The bulbous 1940s refrigerator, the five-cent boomer gum machine, the ancient black dial phone with its sharp, curved handles — none is as colourful as the house’s exacting, lab-coated proprietor, who oversees the curation of a previous generation’s memories like a low-key Mr. Rogers.
“Nostalgia has been reduced to a commodity, a TV commercial,” insists the personable 57-year-old in his shuttered, slightly darkened living room. “I don’t want to be associated with that.
“Much of today’s culture is just lifestyle branding — selling people stuff. The past is perceived as a cool Tarantino movie.”
Seth’s work is about looking back, he admits, but not like some vapid Hollywood revisionist — he seeks nuance, complexity, critical insight.
Anyone who has read his latest opus, the 478-page “Clyde Fans,” can attest to the fact his interest in bygone eras is less whimsical than pungently bittersweet, more “Mad Men” than “Happy Days.” An ambitious 20-year project, “Clyde Fans” charts the disintegration of a mid-century family business and the brothers whose dysfunctional personalities perpetuate the loss.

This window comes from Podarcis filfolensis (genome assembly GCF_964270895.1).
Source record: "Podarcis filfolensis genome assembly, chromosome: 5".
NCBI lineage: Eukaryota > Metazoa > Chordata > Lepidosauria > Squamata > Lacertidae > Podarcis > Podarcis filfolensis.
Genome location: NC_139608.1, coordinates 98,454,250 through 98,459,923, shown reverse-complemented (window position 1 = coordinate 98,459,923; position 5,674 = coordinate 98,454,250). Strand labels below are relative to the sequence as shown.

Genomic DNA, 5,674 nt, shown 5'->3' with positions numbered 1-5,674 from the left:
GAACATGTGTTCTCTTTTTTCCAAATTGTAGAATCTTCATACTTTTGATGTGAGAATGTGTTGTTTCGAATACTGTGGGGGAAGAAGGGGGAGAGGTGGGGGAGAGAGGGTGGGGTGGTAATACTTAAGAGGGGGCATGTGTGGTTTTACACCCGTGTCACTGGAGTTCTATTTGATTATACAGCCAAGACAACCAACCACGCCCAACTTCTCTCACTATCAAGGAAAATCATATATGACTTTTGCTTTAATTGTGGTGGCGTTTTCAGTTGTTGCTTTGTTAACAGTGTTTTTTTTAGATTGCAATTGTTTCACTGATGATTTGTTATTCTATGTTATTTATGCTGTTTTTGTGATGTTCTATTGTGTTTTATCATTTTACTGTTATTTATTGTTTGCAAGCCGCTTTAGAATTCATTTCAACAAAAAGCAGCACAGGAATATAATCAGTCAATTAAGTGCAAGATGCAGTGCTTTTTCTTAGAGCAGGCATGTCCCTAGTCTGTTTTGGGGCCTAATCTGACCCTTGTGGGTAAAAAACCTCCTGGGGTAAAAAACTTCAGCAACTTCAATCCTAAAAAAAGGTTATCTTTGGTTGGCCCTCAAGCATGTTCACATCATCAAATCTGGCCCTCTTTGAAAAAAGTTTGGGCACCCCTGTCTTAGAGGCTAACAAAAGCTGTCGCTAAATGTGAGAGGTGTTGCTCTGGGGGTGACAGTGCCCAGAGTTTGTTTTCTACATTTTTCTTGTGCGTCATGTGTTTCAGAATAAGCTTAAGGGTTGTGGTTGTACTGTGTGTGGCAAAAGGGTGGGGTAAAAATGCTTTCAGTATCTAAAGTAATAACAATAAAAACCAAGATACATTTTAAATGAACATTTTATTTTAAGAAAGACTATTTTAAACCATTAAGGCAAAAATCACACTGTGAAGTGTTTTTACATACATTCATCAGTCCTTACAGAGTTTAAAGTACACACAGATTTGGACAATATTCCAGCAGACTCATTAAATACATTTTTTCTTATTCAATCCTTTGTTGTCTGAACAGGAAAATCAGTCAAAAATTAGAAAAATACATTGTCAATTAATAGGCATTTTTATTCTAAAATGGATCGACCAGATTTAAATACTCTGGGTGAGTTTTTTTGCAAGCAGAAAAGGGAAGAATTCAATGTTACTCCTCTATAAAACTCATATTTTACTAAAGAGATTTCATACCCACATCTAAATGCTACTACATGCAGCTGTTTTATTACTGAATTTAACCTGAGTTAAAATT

It’s not pithy wisecracks that command his attention. It’s human emotion.
“The misconception that frustrates me is the idea that my art is an exercise in pure nostalgia,” he notes in his open, plain-speaking way. “That’s the one that forever hangs around my neck.
Rueful laugh: “That will be in my obit: ‘Nostalgia Artist Dies.’ ”
He’s an anarchic creationist nose-diving into the deep folds of history to unearth devastating truths that escaped scrutiny the first time around.